Time to grow up

Time to grow up

If population projections released this past week come to fruition, Riverside County will be the second most-populous county in California by 2050, ranking behind only behemoth Los Angeles County.

2006 - Downtown Riverside

2006 – Downtown Riverside

The report, issued by the California Department of Finance — the folks responsible for statewide fiscal planning and demographics — says Riverside County can expect to house 4.7 million residents in about 40 years. This would move the county from its current spot as the fourth most-populous to the No. 2 spot, with only Los Angeles County’s projected 13.1 million being larger (indeed, much larger). San Bernardino County is projected to remain the fifth most-populous with 3.7 million.

If recent history is a guide, however, one thing is certain — we cannot simply ignore the potential numbers. Although there’s no guarantee that all 2.5-plus million residents will actually arrive as projected, there’s no doubt Riverside County will still absorb a large amount of future growth (as we’ve learned over the past 40 years). So too will San Bernardino County. Thus, ignoring the growth is not the answer — but aggressively planning for it is.

2006 - Piemonte - Ontario

2006 – Piemonte – Ontario

Therefore, the question is, will local officials and residents alike simply allow development to continue sprawling outward? Or, will we begin to realize — and accept — the time has come to begin growing upward?

In our opinion, we do not see any other option but upward. We’re not talking a forest of 50-story towers. Instead, we’re envisioning pockets of mixed-use, higher density developments consisting of modest 15-, 20- and 30-story buildings, mostly in the existing downtowns of Riverside and San Bernardino and possibly even Ontario. Likewise, we hope to see smaller clusters consisting of 5-, 10- and 15-story buildings in some portions of Corona, Rancho Cucamonga, Fontana, Moreno Valley, Temecula, Murrieta and even Redlands. Such would greatly increase future options in living, working, transportation and cultural amenities while still maintaining the viability of existing lifestyles. In essence, simply adding balance to the current landscape.

Census: 2050
California’s 10 most-populous counties
(w/ 2000 ranking)

Indeed, Inland Southern California cannot continue spreading outward, if only for two major reasons — lack of efficient, multi-modal transportation and the need for stronger, more diversified employment centers. It’s becoming more evident that continuing current development patterns is simply too expensive — everything from environmental concerns and infrastructure constraints (think: freeway gridlock) to overall quality of life.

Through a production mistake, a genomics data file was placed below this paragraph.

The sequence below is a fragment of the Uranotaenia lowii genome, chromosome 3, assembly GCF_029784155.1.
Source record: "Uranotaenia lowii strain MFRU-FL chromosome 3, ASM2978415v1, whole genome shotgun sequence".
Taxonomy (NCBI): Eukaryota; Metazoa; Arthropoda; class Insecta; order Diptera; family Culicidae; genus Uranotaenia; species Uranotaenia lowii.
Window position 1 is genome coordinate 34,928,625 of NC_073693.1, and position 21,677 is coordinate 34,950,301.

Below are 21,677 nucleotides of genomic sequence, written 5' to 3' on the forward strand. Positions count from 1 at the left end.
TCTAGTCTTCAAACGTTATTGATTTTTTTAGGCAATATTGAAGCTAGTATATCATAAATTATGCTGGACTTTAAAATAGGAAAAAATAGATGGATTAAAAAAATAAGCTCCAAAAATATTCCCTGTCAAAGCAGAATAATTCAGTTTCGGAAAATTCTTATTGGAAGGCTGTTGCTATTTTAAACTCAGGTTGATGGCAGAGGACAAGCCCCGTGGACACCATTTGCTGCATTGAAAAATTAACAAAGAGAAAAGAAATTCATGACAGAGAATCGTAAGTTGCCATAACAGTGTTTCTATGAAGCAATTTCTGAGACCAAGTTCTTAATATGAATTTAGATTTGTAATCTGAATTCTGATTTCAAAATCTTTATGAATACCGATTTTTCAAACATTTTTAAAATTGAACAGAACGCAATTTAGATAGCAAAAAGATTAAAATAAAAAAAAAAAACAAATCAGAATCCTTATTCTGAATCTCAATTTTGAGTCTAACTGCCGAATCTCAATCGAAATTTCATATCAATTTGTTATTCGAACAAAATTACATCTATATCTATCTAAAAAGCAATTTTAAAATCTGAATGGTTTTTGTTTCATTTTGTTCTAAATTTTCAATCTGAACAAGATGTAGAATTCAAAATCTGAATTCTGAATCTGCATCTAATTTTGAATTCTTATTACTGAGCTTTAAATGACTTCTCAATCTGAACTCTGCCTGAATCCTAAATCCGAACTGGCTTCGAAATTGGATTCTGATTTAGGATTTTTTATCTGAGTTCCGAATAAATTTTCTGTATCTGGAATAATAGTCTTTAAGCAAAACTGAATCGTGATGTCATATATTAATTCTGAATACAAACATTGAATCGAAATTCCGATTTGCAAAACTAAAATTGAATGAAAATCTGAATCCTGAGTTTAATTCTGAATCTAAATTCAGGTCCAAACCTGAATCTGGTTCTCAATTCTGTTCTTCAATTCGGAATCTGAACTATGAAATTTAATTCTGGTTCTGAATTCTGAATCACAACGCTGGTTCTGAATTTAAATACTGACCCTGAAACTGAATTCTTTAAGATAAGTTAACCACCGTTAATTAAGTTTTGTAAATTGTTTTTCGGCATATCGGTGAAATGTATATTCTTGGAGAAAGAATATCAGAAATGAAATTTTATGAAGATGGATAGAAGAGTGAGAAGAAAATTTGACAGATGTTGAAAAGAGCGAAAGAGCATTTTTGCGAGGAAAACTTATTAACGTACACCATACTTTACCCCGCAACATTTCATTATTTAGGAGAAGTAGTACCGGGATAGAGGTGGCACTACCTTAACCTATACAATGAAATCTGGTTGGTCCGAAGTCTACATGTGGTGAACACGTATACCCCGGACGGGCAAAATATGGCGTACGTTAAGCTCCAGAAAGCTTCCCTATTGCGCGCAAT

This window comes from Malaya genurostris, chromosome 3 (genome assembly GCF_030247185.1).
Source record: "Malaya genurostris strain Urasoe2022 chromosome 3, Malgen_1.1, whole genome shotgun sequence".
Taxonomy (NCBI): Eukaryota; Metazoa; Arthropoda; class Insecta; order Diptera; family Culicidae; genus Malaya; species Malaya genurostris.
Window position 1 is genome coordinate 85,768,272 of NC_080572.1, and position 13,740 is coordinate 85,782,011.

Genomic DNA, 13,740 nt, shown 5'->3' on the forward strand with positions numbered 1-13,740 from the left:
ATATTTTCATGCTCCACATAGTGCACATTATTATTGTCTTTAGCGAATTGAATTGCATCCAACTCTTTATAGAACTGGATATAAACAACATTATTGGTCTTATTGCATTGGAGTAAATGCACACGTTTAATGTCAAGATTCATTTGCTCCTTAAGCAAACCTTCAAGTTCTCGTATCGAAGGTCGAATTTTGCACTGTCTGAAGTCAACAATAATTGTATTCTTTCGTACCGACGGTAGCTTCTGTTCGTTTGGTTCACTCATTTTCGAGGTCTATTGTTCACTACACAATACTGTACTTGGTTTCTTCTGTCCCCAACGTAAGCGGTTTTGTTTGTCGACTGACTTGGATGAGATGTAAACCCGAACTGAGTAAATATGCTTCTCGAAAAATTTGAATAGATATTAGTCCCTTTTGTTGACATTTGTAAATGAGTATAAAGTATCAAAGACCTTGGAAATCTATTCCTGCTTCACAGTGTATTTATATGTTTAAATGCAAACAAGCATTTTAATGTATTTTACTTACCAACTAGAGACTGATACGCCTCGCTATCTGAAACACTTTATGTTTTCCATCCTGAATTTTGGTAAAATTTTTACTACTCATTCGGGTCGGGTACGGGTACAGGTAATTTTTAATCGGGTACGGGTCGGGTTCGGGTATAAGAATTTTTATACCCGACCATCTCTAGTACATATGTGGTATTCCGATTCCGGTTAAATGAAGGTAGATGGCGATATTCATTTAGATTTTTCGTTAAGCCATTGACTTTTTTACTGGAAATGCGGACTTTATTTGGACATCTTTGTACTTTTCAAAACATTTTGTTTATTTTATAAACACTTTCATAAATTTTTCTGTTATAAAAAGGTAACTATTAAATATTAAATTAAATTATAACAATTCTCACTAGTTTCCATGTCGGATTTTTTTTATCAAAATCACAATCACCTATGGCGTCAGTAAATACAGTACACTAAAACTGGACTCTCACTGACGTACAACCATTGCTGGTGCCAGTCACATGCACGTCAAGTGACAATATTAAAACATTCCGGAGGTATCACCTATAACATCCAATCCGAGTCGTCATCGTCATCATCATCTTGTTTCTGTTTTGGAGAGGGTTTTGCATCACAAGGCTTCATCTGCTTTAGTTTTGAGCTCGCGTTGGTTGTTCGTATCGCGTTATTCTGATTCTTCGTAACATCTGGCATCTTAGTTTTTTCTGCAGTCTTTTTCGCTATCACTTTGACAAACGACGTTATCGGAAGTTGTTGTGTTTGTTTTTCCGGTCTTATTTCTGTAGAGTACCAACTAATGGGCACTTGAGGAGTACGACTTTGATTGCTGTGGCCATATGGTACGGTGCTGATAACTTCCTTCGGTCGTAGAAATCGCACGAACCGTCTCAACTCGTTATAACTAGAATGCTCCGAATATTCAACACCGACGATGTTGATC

Quite frankly, do we really want our children and their children to spend countless hours commuting to LA, Orange and San Diego counties as many of us and our parents before have done? Whether it be for employment or even entertainment purposes, we think the smart answer is an emphatic “No.”

Thus, it’s now time to grow up.

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2 comments on: Time to grow up

  1. george bessey August 10, 2007 at 7:07 AM

    I agree on the building up. It is feasable and smart. The idea of what The washington, D.C. area is, around transportation hubs (main subway/train/bus stations), they build up with 10, 15, 20 story buildings, mainly office and apartments. it’s right there on the foot steps of commuter lines, and in these developments there are also live/work units. at the base (1st floor) of the high rises are shops, dining, bars and specialty shops. Riverside planners should take a trip there and have a look…it works. everything in one condensed area (high density). It needs to be done. the land needs to be preserved with open spaces for people to go and relax or what have you. it’s time to build and build upwards smartly. lets not sprawl over thousands of miles like LA and compound the commuting and traffic problems.

  2. RXSQ August 12, 2007 at 8:02 AM

    Yes, the idea of being able to build efficient and effective “transportation hubs” is one of the key aspects of adding limited density as opposed to sprawl. And, as you too mentioned, decreasing sprawl will help preserve open space.

    Again, our position is not about replacing large swaths of existing single-family homes (nor keep then from being built), but it’s about adding both “balance” to the current landscape and “choices” to the current marketplace (as well as increasing potential transportation options).

    Thanks for posting.

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